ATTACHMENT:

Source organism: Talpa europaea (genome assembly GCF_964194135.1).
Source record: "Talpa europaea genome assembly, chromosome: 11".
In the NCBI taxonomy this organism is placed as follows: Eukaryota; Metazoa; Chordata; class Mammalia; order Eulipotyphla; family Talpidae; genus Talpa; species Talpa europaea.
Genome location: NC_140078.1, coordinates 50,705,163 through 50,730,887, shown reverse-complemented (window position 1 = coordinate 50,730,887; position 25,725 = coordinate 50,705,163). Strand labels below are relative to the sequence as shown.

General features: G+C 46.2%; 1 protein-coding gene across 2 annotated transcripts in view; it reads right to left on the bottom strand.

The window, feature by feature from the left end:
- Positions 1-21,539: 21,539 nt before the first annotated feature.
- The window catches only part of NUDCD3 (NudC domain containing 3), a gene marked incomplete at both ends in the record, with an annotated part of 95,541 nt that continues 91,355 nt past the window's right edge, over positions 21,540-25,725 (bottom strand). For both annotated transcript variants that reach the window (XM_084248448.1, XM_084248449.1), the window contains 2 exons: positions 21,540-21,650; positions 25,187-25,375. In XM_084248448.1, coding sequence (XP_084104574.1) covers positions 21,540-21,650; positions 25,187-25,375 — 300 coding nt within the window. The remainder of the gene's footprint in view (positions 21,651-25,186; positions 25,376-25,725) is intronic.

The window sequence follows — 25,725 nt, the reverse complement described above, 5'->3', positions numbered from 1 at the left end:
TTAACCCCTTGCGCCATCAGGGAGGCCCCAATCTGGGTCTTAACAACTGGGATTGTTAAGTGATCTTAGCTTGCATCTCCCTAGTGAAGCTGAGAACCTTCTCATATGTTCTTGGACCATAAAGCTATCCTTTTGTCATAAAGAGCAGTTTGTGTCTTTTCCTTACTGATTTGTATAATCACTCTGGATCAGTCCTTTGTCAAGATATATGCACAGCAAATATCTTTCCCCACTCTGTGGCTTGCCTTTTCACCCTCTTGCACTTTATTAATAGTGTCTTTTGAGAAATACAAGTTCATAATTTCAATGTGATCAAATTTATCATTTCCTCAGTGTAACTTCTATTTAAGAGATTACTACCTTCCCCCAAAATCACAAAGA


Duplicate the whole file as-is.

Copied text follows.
Source organism: Talpa europaea (genome assembly GCF_964194135.1).
Source record: "Talpa europaea genome assembly, chromosome: 11".
In the NCBI taxonomy this organism is placed as follows: Eukaryota; Metazoa; Chordata; class Mammalia; order Eulipotyphla; family Talpidae; genus Talpa; species Talpa europaea.
Genome location: NC_140078.1, coordinates 50,705,163 through 50,730,887, shown reverse-complemented (window position 1 = coordinate 50,730,887; position 25,725 = coordinate 50,705,163). Strand labels below are relative to the sequence as shown.

General features: G+C 46.2%; 1 protein-coding gene across 2 annotated transcripts in view; it reads right to left on the bottom strand.

The window, feature by feature from the left end:
- Positions 1-21,539: 21,539 nt before the first annotated feature.
- The window catches only part of NUDCD3 (NudC domain containing 3), a gene marked incomplete at both ends in the record, with an annotated part of 95,541 nt that continues 91,355 nt past the window's right edge, over positions 21,540-25,725 (bottom strand). For both annotated transcript variants that reach the window (XM_084248448.1, XM_084248449.1), the window contains 2 exons: positions 21,540-21,650; positions 25,187-25,375. In XM_084248448.1, coding sequence (XP_084104574.1) covers positions 21,540-21,650; positions 25,187-25,375 — 300 coding nt within the window. The remainder of the gene's footprint in view (positions 21,651-25,186; positions 25,376-25,725) is intronic.

The window sequence follows — 25,725 nt, the reverse complement described above, 5'->3', positions numbered from 1 at the left end:
TTAACCCCTTGCGCCATCAGGGAGGCCCCAATCTGGGTCTTAACAACTGGGATTGTTAAGTGATCTTAGCTTGCATCTCCCTAGTGAAGCTGAGAACCTTCTCATATGTTCTTGGACCATAAAGCTATCCTTTTGTCATAAAGAGCAGTTTGTGTCTTTTCCTTACTGATTTGTATAATCACTCTGGATCAGTCCTTTGTCAAGATATATGCACAGCAAATATCTTTCCCCACTCTGTGGCTTGCCTTTTCACCCTCTTGCACTTTATTAATAGTGTCTTTTGAGAAATACAAGTTCATAATTTCAATGTGATCAAATTTATCATTTCCTCAGTGTAACTTCTATTTAAGAGATTACTACCTTCCCCCAAAATCACAAAGA